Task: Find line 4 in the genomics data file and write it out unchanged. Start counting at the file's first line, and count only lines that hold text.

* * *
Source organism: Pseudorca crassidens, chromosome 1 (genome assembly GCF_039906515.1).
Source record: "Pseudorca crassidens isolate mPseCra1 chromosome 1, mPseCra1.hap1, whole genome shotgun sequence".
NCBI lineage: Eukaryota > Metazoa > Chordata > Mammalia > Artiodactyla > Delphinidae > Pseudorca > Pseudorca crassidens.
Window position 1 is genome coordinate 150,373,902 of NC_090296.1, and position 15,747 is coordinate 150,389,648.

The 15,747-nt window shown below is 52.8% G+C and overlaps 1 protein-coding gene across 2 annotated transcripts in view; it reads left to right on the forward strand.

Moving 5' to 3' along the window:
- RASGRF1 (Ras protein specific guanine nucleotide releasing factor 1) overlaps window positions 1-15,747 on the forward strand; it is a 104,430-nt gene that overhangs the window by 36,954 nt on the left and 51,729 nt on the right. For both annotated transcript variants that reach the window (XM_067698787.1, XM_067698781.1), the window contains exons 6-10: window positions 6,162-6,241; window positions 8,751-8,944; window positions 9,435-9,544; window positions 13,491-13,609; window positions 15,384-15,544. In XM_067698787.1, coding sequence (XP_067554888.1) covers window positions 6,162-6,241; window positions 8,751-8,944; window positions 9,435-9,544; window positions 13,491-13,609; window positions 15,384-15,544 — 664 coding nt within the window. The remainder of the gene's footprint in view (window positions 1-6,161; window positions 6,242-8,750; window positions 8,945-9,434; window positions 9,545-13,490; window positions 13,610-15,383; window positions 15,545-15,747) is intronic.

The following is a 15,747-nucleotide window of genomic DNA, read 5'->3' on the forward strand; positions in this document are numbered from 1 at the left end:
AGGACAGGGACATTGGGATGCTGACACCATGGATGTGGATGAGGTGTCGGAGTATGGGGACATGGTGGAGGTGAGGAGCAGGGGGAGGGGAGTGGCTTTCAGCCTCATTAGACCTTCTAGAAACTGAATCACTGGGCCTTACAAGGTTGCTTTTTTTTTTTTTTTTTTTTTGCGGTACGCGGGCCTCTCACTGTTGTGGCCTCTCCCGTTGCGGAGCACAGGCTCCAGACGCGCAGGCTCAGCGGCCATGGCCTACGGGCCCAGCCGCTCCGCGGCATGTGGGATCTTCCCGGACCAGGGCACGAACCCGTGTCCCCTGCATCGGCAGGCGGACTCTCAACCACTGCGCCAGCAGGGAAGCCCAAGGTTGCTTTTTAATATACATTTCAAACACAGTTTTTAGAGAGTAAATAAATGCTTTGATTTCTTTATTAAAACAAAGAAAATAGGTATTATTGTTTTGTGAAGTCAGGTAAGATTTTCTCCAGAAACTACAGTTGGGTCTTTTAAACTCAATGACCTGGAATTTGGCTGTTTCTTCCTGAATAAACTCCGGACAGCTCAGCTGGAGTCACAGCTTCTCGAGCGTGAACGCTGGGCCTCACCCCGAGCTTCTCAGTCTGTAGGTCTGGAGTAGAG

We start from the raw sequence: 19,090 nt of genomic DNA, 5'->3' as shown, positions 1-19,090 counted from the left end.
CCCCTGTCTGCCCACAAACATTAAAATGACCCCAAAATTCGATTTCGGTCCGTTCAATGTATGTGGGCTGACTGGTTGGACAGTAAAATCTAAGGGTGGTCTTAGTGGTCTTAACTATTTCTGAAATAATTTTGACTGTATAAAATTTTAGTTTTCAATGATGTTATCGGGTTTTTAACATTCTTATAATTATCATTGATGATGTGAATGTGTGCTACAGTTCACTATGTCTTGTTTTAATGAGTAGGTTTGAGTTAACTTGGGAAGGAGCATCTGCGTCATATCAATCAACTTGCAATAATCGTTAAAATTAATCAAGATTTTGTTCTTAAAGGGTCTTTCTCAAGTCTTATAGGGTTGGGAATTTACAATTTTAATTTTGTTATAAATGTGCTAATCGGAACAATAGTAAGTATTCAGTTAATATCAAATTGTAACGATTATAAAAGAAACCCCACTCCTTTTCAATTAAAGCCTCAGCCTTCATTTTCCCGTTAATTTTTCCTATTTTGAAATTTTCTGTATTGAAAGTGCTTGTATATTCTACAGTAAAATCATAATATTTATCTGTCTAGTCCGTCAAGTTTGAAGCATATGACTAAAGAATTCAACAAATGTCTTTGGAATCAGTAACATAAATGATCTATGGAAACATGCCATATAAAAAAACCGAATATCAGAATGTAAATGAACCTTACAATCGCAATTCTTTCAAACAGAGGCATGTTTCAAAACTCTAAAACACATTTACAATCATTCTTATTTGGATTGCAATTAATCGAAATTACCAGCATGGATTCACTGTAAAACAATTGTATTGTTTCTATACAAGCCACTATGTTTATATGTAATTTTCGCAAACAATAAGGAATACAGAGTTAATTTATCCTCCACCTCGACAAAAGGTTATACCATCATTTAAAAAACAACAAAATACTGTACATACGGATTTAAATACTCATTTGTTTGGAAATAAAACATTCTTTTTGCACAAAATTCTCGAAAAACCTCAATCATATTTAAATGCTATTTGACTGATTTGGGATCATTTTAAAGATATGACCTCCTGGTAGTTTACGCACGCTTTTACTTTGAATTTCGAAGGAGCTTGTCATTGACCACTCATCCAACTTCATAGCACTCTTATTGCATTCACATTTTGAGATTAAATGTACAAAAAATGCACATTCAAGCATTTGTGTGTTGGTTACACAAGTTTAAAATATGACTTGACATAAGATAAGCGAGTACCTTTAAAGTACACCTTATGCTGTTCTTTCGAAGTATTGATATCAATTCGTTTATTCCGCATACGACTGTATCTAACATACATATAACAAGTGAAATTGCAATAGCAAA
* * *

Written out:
Window position 1 is genome coordinate 150,373,902 of NC_090296.1, and position 15,747 is coordinate 150,389,648.